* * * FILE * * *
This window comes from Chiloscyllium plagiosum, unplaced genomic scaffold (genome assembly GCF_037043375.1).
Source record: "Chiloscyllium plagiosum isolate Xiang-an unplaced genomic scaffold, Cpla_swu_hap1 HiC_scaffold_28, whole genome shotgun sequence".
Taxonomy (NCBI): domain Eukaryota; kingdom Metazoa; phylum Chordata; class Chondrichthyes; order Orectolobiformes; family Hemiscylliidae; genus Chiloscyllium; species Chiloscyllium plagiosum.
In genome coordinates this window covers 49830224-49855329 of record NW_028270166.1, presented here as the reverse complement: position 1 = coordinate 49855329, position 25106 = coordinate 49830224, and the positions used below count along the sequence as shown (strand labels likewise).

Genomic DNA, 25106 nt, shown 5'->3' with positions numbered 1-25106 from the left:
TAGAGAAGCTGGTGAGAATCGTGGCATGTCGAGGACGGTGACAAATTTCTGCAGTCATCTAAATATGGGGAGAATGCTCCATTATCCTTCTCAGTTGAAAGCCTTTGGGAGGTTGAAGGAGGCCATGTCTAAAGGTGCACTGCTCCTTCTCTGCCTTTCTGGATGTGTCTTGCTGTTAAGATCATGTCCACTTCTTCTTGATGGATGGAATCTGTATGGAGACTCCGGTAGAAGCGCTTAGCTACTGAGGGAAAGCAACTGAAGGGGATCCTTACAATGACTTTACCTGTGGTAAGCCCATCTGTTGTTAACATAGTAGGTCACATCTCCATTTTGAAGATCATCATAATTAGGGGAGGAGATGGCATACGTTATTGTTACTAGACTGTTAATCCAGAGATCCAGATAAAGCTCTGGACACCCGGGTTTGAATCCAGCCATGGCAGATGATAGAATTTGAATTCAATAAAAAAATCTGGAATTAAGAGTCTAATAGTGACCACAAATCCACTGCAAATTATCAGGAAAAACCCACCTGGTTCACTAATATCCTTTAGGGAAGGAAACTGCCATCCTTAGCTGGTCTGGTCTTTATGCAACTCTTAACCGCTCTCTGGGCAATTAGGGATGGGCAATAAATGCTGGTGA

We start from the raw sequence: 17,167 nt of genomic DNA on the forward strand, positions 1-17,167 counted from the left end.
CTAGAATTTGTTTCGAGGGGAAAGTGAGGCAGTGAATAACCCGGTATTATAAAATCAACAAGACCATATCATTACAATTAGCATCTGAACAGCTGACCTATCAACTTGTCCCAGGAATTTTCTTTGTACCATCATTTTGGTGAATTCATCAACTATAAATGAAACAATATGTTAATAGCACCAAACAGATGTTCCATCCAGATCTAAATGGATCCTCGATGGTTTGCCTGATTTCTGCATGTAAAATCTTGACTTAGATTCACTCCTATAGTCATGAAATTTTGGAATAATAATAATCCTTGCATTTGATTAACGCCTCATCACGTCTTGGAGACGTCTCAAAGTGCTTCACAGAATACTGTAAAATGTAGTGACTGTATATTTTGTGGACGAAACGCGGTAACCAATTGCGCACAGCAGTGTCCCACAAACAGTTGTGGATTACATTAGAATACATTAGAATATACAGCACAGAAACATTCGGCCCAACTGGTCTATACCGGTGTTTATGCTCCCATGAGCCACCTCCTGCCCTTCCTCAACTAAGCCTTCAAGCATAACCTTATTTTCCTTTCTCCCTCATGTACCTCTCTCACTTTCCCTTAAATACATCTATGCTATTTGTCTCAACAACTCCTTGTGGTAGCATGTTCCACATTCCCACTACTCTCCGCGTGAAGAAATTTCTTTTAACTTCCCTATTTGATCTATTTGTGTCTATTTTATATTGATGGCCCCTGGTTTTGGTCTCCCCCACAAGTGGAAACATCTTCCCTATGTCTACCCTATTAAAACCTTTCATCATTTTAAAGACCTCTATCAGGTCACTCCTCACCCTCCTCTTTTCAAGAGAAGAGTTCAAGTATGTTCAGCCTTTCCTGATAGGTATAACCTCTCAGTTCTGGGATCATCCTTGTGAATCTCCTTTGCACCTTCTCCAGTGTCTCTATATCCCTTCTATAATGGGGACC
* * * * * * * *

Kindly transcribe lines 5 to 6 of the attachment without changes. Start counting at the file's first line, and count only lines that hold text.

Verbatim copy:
Genomic DNA, 25106 nt, shown 5'->3' with positions numbered 1-25106 from the left:
TAGAGAAGCTGGTGAGAATCGTGGCATGTCGAGGACGGTGACAAATTTCTGCAGTCATCTAAATATGGGGAGAATGCTCCATTATCCTTCTCAGTTGAAAGCCTTTGGGAGGTTGAAGGAGGCCATGTCTAAAGGTGCACTGCTCCTTCTCTGCCTTTCTGGATGTGTCTTGCTGTTAAGATCATGTCCACTTCTTCTTGATGGATGGAATCTGTATGGAGACTCCGGTAGAAGCGCTTAGCTACTGAGGGAAAGCAACTGAAGGGGATCCTTACAATGACTTTACCTGTGGTAAGCCCATCTGTTGTTAACATAGTAGGTCACATCTCCATTTTGAAGATCATCATAATTAGGGGAGGAGATGGCATACGTTATTGTTACTAGACTGTTAATCCAGAGATCCAGATAAAGCTCTGGACACCCGGGTTTGAATCCAGCCATGGCAGATGATAGAATTTGAATTCAATAAAAAAATCTGGAATTAAGAGTCTAATAGTGACCACAAATCCACTGCAAATTATCAGGAAAAACCCACCTGGTTCACTAATATCCTTTAGGGAAGGAAACTGCCATCCTTAGCTGGTCTGGTCTTTATGCAACTCTTAACCGCTCTCTGGGCAATTAGGGATGGGCAATAAATGCTGGTGA